Posted by: captainfalcon | May 4, 2010

The Way we Live NOW

I read something a while ago – I think it might have been on Slate – speculating that the New Class tends to think that if an explanation, narrative, etc. is ironic, perverse or opposed to conventional wisdom then that is a consideration in its favor. Given that an explanation’s being ironic, perverse or unconventional is not a reason to accept it, the Slate speculations are perverse (and maybe also ironic). Little wonder, then, that they’d turn up in a central organ of the New Class.

This article – exhibiting, as it does, the entire I-P-U trifecta – threatens to be axiomatic to those with New Class leanings. Therefore, I enjoyed it immensely, and think it’s almost certainly correct. Its aim is to identify, and explain, an asymmetry between the cultures in (so they have found) red states and blue states. Here’s its statement of the asymmetry:

Blue norms are well adapted to the Information Age. They encourage late family formation and advanced education. They produce prosperous parents with graduate degrees, low divorce rates, and one or two over-protected children.

Red norms, on the other hand, create a quandary. They shun abortion (which is blue America’s ultimate weapon against premature parenthood) and emphasize abstinence over contraception. But deferring sex in today’s cultural environment, with its wide acceptance of premarital sex, is hard. Deferring sex and marriage until you get a college or graduate degree — until age 23 or 25 or beyond — is harder still.

The result of this red quandary, Cahn and Carbone argue, is a self-defeating backlash. Moral traditionalism fails to prevent premarital sex and early childbirth. Births precipitate more early marriages and unwed parenthood. That, in turn, increases family breakdown while reducing education and earnings.

And here’s fresh breath of ‘graph opposed to both (to adopt the article’s broad-brush terminology) Red and Blue conventional wisdom.

In 2008, when news emerged that the 17-year-old daughter of the Republican vice presidential nominee was pregnant, traditionalists were reassured rather than outraged, because Bristol Palin followed the time-honored rules by announcing she would marry the father. They were kids, to be sure, but they would form a family and grow up together, as so many before them had done. Blue America, by contrast, was censorious. Bristol had committed the unforgivable sin of starting a family too young. If red and blue America seemed to be talking past one another about family values, it’s because they were.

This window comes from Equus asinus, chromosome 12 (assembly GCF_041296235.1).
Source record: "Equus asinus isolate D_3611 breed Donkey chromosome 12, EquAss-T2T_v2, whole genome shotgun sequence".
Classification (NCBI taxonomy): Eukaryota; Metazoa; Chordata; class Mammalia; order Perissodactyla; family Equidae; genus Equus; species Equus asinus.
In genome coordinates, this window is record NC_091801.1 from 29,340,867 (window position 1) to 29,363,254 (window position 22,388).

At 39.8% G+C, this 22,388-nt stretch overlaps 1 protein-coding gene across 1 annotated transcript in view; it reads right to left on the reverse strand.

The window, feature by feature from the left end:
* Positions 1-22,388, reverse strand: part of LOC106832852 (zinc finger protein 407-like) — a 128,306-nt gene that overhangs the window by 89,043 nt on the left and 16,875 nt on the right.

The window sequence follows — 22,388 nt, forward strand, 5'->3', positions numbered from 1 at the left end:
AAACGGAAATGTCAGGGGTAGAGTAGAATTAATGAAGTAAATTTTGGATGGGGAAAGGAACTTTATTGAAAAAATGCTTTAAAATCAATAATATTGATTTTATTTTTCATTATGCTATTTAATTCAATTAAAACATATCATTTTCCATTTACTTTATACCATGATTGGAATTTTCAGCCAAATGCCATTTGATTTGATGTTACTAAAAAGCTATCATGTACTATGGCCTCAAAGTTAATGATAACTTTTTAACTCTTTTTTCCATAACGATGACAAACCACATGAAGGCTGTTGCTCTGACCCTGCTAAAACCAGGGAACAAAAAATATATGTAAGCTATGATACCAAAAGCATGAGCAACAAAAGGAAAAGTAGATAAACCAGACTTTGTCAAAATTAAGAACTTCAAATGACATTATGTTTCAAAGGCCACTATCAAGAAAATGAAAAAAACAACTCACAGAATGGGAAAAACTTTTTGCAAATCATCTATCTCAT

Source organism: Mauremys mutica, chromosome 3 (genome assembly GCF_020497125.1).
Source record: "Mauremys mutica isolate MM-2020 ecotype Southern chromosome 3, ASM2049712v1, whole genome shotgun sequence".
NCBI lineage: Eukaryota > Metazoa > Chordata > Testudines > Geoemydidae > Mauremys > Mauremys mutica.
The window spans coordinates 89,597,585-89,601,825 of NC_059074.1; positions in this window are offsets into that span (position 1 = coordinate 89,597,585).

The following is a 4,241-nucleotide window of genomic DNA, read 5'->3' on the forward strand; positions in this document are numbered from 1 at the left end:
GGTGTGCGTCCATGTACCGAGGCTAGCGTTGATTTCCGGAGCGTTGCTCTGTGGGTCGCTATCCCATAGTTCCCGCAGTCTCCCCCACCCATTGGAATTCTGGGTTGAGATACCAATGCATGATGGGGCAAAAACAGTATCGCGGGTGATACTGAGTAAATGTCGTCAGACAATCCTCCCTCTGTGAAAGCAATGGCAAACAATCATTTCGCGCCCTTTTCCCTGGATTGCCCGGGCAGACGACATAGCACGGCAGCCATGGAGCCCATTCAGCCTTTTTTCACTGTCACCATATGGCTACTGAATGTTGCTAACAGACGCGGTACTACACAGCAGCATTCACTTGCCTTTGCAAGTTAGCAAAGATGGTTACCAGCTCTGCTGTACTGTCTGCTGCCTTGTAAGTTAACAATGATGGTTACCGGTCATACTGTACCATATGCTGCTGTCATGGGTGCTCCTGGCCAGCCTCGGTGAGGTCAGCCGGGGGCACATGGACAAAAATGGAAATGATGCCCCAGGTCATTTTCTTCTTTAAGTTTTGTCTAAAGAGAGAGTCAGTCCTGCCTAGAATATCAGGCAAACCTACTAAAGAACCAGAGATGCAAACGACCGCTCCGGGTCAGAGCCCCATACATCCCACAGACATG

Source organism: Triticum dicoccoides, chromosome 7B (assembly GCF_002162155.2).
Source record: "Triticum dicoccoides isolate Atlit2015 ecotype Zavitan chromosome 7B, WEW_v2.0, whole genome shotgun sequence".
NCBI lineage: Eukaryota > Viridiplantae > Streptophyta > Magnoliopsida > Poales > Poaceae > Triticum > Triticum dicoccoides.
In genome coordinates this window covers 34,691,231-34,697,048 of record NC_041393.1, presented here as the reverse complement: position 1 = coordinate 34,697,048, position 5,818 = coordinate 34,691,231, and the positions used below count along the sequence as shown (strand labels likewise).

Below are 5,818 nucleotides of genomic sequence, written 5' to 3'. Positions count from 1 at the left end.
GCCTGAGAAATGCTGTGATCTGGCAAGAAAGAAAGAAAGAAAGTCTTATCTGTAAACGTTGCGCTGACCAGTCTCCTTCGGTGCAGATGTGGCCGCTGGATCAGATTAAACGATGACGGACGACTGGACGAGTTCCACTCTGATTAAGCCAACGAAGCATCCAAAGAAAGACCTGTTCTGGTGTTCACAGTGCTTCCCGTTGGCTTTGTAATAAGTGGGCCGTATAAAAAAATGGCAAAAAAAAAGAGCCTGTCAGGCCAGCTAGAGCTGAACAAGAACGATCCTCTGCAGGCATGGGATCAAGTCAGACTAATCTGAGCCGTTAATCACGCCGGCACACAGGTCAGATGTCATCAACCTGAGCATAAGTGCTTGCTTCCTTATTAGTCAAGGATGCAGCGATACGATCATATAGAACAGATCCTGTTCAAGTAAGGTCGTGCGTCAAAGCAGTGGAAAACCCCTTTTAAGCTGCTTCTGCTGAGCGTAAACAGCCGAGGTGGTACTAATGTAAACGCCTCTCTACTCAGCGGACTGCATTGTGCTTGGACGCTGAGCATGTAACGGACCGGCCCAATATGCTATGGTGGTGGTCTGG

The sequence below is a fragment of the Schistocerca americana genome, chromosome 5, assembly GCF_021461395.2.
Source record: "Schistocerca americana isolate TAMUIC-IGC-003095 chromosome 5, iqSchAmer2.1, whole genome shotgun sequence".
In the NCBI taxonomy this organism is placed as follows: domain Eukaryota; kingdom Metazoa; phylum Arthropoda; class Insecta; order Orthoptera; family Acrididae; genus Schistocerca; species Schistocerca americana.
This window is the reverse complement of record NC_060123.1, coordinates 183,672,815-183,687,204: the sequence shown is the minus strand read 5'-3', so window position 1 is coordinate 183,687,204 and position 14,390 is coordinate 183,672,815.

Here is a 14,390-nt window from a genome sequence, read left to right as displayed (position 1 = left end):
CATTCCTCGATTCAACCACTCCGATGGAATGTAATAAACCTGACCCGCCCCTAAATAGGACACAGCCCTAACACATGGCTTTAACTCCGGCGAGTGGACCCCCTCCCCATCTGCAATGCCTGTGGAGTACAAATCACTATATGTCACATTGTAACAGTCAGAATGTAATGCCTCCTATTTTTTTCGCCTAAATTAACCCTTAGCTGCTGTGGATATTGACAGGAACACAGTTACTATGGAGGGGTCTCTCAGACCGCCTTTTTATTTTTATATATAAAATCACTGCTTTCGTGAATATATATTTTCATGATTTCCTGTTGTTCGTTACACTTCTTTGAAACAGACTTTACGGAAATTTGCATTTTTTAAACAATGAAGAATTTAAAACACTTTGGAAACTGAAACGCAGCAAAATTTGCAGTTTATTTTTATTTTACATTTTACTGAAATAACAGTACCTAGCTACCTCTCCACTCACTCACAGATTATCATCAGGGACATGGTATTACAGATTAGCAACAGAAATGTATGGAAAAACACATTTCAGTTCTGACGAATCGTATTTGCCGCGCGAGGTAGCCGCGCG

My sense is that Red wisdom has it that we have values; they are nihilists and Blue wisdom says we are pragmatic; they are fundamentalist. Rhetoric aside, then, Red and Blue agree with each other. The quotation, above, implies that Red and Blue have different values. It thus contradicts conventional wisdom by attributing to Red and Blue endorsement of rules of the same (categorical, exceptionless) form, but with radically different content.

(Hat tip: Volokh)

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Responses

  1. I agree that I too found it convincing despite its IPUness. But also found The Economist’s caveats equally convincing. The picture is complicated, for sure, with a sizable amount of interplay between values and outcomes.

    http://www.economist.com/blogs/lexington/2010/04/do_family_values_weaken_families


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